While this campground is not the only one in the park that has these, these are the ones I think about the most.
 And a great place to hang things up to dry.

An old post card of Katahdin Stream Campground.

And look, even the ranger station is made out of logs.

I have also stayed in these shelters (below) at South Branch Pond. . .

. . . as well as some at Nesowadnehunk Field, both in Baxter State Park.

(These at South Branch are my second favorite, but much closer to where I worked near the park.)
Although also built of logs, the building style is a little different.

Another couple of days on the project.. . .

 Went out Friday straight from work and got the evening and Saturday morning to work on the project.

Two of the three key areas I got to work on are pictured here.

Just a few little things to do before the roof goes one.

The red circle with the orange arrow is where I bolted down the over hang plate now that the rafters are set.

I used ten inch lag bolts to attach both ends of the top plate.
The red circle with the green arrow is where I bolted the front log support to the logs.
Here I used eight inch lag bolts.
I countersunk the bolts so I can come back and put a piece of dowel rod over each bolt to make it look like it was pegged.

All that took till about dusk, then it was time for steak, beans and a beer.

 I tried out a new hammock for sleeping Friday night.

While my first two attempts to get into it looked like a bad parachute landing, third attempt proved successful and it was pretty comfortable once cocooned inside.
Saturday morning found me finishing off the top plate bolts and then closing in the rafter ends on the back plate log (circled in red in the next photo.)

This is a lot easier now than waiting till the roof decking is down. It will keep any breeze from coming up under the eaves once it's all finished.

 With these couple of chores done I was able to remove almost all the other supporting lumber that had been holding it all together.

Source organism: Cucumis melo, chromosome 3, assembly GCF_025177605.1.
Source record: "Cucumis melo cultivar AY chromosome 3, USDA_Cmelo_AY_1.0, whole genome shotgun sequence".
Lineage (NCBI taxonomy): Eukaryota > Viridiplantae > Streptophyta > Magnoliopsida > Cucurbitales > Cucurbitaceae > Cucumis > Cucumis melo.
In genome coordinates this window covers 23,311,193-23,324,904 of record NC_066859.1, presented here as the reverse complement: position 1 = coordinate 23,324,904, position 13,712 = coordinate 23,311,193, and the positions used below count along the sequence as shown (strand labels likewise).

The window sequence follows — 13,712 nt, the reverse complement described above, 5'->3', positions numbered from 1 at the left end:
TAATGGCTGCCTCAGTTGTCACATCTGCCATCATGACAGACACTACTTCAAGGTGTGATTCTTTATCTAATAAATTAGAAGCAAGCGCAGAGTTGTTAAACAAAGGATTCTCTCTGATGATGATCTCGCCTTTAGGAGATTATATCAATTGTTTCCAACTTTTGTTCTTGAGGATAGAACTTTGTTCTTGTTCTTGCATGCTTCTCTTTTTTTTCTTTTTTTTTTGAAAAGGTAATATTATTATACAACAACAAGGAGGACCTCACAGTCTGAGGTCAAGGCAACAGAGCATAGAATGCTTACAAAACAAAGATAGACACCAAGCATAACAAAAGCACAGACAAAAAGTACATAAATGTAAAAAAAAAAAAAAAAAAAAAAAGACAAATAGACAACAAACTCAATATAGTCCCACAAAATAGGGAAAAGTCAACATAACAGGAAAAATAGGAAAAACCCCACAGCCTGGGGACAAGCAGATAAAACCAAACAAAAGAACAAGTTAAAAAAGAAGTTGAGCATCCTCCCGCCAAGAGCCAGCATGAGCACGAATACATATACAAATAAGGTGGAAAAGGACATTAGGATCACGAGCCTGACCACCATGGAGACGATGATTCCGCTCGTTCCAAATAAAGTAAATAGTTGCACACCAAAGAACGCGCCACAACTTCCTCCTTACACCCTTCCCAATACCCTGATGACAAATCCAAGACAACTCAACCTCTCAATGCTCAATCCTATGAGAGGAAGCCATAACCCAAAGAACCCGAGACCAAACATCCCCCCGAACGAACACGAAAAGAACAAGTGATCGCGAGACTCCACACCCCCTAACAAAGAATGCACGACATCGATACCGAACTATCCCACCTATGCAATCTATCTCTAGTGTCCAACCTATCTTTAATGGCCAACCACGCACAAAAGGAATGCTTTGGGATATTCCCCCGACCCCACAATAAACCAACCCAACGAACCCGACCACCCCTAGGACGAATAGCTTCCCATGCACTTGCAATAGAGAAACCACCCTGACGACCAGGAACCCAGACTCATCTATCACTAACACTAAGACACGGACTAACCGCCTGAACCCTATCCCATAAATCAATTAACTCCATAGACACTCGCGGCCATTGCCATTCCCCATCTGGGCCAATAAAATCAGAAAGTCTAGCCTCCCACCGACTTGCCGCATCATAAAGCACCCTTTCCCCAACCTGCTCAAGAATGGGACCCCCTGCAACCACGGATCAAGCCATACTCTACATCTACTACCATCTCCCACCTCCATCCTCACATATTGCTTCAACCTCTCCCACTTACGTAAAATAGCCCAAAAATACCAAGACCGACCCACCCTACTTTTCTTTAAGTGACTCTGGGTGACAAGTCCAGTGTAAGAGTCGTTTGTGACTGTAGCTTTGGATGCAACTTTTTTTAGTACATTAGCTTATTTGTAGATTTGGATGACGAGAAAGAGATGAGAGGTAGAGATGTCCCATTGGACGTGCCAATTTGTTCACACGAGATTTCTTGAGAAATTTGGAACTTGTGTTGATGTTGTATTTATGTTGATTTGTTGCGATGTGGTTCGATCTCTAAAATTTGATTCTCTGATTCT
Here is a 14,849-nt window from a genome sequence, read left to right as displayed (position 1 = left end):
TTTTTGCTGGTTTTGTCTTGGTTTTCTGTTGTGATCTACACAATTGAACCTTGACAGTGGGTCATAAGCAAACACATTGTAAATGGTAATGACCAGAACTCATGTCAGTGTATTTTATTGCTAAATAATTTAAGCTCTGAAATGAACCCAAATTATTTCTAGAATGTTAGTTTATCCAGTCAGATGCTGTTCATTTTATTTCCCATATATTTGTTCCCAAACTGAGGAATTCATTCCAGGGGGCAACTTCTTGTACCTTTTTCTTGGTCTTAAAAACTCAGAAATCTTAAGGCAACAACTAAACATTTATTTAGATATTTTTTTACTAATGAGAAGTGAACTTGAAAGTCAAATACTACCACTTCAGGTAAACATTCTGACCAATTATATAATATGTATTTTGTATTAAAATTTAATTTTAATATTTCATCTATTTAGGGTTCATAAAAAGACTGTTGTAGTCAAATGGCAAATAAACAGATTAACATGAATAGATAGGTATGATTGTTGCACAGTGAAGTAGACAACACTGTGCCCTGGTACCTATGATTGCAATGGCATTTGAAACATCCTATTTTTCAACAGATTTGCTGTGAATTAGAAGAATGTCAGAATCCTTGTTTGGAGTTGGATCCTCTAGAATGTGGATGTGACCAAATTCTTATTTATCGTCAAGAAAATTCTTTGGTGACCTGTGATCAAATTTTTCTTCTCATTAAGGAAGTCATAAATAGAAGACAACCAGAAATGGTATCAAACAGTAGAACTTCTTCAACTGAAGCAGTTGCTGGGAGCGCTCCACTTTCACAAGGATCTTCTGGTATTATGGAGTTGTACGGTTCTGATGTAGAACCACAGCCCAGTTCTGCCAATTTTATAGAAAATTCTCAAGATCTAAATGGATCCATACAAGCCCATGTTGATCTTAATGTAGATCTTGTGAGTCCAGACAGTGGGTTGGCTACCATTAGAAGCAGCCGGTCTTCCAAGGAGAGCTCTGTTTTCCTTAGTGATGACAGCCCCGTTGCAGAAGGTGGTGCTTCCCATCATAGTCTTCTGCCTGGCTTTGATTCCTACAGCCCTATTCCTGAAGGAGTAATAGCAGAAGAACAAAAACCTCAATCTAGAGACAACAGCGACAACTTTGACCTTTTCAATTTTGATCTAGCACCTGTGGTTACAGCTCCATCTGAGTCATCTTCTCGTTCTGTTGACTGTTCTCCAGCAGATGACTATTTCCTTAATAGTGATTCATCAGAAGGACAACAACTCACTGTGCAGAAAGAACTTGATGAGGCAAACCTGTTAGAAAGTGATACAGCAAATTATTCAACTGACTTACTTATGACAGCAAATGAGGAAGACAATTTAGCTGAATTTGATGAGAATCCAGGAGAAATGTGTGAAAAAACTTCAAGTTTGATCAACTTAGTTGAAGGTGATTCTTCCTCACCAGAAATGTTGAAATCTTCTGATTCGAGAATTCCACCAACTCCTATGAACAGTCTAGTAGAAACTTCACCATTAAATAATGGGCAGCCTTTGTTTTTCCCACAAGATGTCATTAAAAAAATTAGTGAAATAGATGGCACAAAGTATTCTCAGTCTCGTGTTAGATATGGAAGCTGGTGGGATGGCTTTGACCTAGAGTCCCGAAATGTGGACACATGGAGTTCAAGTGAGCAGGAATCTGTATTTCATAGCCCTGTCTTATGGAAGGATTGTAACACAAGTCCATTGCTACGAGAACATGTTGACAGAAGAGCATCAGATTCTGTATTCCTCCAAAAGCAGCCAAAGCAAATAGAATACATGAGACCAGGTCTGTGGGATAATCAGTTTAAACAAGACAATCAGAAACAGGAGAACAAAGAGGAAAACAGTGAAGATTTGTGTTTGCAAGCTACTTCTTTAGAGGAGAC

It gives it a cleaner look, and you are better able to see what it will look like when finished.
With this end facing a nice fire, it will be a fun place to sleep in cooler weather.
 I put the tarps back over to protect the logs a little from the incoming rain expected Sunday evening.

The inside with the supporting lumber removed.

Here is how it looks in front of the fire pit and the main cabin.
Can't wait for cooler weather!

Monday, August 21, 2017

Another good day on the project.

Saturday I got time off for good behavior and got to get out to the cabin and worked.

I got up early and was placing rafter joists before 8am.

Here they are looking from the north-west.

I went with 2 foot centers on most of them, with the framing on the ends changing that just a little.

With the kind of decking I plan on putting down, 2 foot centers will be plenty strong.
 From the inside looking up.
This is the front from the south-east corner.

I think you can really see the shape and plan now.
 Took a little time to plan and build the over-hang.

I went with a one foot over-hang to give the logs plenty of protection during a shower.

Without a ridge beam on the over-hang I had to do a little math (guess work) to adjust the length of the rafter.
Here it is on the other end.

The back side (west) will still be supported on the plate at the back wall, while the front is floating free, thus the need for the box framing.

 Here you can see the framing finished from the north-east.

We already enjoy sitting up here with chairs and looking out towards the fire pit.
 Same view from a little higher angle.
 Back and front came out nice and even and will be easy to put a board along the front to finish it off.
Looking from the east into the front.

Decking on the roof next.